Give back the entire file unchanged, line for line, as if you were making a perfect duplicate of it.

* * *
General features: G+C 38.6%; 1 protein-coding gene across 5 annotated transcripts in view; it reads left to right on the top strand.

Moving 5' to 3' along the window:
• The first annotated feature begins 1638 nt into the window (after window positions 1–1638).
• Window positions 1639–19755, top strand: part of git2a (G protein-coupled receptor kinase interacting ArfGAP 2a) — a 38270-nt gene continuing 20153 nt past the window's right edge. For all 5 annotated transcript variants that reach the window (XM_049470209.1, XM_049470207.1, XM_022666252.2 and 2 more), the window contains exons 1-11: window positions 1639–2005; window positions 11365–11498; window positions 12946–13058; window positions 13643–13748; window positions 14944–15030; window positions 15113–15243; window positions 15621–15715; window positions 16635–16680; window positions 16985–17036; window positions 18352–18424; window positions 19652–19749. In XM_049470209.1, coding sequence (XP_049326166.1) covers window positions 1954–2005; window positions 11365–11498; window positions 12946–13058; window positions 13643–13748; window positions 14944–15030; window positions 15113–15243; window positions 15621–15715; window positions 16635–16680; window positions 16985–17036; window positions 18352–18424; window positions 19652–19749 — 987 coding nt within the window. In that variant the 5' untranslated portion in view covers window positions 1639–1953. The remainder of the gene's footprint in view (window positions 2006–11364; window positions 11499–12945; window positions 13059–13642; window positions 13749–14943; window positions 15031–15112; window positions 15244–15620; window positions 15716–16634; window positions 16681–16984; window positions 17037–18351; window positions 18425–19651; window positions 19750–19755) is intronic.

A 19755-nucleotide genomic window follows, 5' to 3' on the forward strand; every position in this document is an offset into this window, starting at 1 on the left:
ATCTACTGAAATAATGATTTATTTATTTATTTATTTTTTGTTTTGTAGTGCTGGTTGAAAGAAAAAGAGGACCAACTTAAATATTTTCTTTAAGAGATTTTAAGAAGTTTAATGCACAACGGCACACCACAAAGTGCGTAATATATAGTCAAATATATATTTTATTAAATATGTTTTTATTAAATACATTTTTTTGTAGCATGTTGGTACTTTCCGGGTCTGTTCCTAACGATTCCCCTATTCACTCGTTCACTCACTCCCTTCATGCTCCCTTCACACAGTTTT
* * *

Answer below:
General features: G+C 38.6%; 1 protein-coding gene across 5 annotated transcripts in view; it reads left to right on the top strand.

Moving 5' to 3' along the window:
• The first annotated feature begins 1638 nt into the window (after window positions 1–1638).
• Window positions 1639–19755, top strand: part of git2a (G protein-coupled receptor kinase interacting ArfGAP 2a) — a 38270-nt gene continuing 20153 nt past the window's right edge. For all 5 annotated transcript variants that reach the window (XM_049470209.1, XM_049470207.1, XM_022666252.2 and 2 more), the window contains exons 1-11: window positions 1639–2005; window positions 11365–11498; window positions 12946–13058; window positions 13643–13748; window positions 14944–15030; window positions 15113–15243; window positions 15621–15715; window positions 16635–16680; window positions 16985–17036; window positions 18352–18424; window positions 19652–19749. In XM_049470209.1, coding sequence (XP_049326166.1) covers window positions 1954–2005; window positions 11365–11498; window positions 12946–13058; window positions 13643–13748; window positions 14944–15030; window positions 15113–15243; window positions 15621–15715; window positions 16635–16680; window positions 16985–17036; window positions 18352–18424; window positions 19652–19749 — 987 coding nt within the window. In that variant the 5' untranslated portion in view covers window positions 1639–1953. The remainder of the gene's footprint in view (window positions 2006–11364; window positions 11499–12945; window positions 13059–13642; window positions 13749–14943; window positions 15031–15112; window positions 15244–15620; window positions 15716–16634; window positions 16681–16984; window positions 17037–18351; window positions 18425–19651; window positions 19750–19755) is intronic.

A 19755-nucleotide genomic window follows, 5' to 3' on the forward strand; every position in this document is an offset into this window, starting at 1 on the left:
ATCTACTGAAATAATGATTTATTTATTTATTTATTTTTTGTTTTGTAGTGCTGGTTGAAAGAAAAAGAGGACCAACTTAAATATTTTCTTTAAGAGATTTTAAGAAGTTTAATGCACAACGGCACACCACAAAGTGCGTAATATATAGTCAAATATATATTTTATTAAATATGTTTTTATTAAATACATTTTTTTGTAGCATGTTGGTACTTTCCGGGTCTGTTCCTAACGATTCCCCTATTCACTCGTTCACTCACTCCCTTCATGCTCCCTTCACACAGTTTT